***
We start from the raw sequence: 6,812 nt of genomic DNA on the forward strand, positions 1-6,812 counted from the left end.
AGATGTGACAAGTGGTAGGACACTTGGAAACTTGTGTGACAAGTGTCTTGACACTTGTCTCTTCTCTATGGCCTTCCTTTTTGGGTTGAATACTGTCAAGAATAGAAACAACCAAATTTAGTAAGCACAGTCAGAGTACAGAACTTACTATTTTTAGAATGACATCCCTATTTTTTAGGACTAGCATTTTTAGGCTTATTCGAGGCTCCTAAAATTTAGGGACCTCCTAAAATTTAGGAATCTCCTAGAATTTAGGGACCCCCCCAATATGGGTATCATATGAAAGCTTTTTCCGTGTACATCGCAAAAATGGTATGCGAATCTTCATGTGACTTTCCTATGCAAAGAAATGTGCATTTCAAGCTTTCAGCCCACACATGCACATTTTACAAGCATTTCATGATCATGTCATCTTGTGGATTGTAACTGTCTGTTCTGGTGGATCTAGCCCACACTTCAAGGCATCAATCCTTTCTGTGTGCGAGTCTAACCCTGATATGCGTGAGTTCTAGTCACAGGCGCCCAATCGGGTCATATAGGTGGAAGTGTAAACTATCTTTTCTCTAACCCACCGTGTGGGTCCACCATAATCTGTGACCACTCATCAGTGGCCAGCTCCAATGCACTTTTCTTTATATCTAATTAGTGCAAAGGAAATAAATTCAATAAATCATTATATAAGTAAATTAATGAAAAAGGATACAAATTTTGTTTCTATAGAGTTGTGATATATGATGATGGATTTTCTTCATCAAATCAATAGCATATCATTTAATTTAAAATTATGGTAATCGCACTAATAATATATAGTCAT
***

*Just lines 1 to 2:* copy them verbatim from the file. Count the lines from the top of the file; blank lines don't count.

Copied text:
We start from the raw sequence: 6,812 nt of genomic DNA on the forward strand, positions 1-6,812 counted from the left end.
AGATGTGACAAGTGGTAGGACACTTGGAAACTTGTGTGACAAGTGTCTTGACACTTGTCTCTTCTCTATGGCCTTCCTTTTTGGGTTGAATACTGTCAAGAATAGAAACAACCAAATTTAGTAAGCACAGTCAGAGTACAGAACTTACTATTTTTAGAATGACATCCCTATTTTTTAGGACTAGCATTTTTAGGCTTATTCGAGGCTCCTAAAATTTAGGGACCTCCTAAAATTTAGGAATCTCCTAGAATTTAGGGACCCCCCCAATATGGGTATCATATGAAAGCTTTTTCCGTGTACATCGCAAAAATGGTATGCGAATCTTCATGTGACTTTCCTATGCAAAGAAATGTGCATTTCAAGCTTTCAGCCCACACATGCACATTTTACAAGCATTTCATGATCATGTCATCTTGTGGATTGTAACTGTCTGTTCTGGTGGATCTAGCCCACACTTCAAGGCATCAATCCTTTCTGTGTGCGAGTCTAACCCTGATATGCGTGAGTTCTAGTCACAGGCGCCCAATCGGGTCATATAGGTGGAAGTGTAAACTATCTTTTCTCTAACCCACCGTGTGGGTCCACCATAATCTGTGACCACTCATCAGTGGCCAGCTCCAATGCACTTTTCTTTATATCTAATTAGTGCAAAGGAAATAAATTCAATAAATCATTATATAAGTAAATTAATGAAAAAGGATACAAATTTTGTTTCTATAGAGTTGTGATATATGATGATGGATTTTCTTCATCAAATCAATAGCATATCATTTAATTTAAAATTATGGTAATCGCACTAATAATATATAGTCAT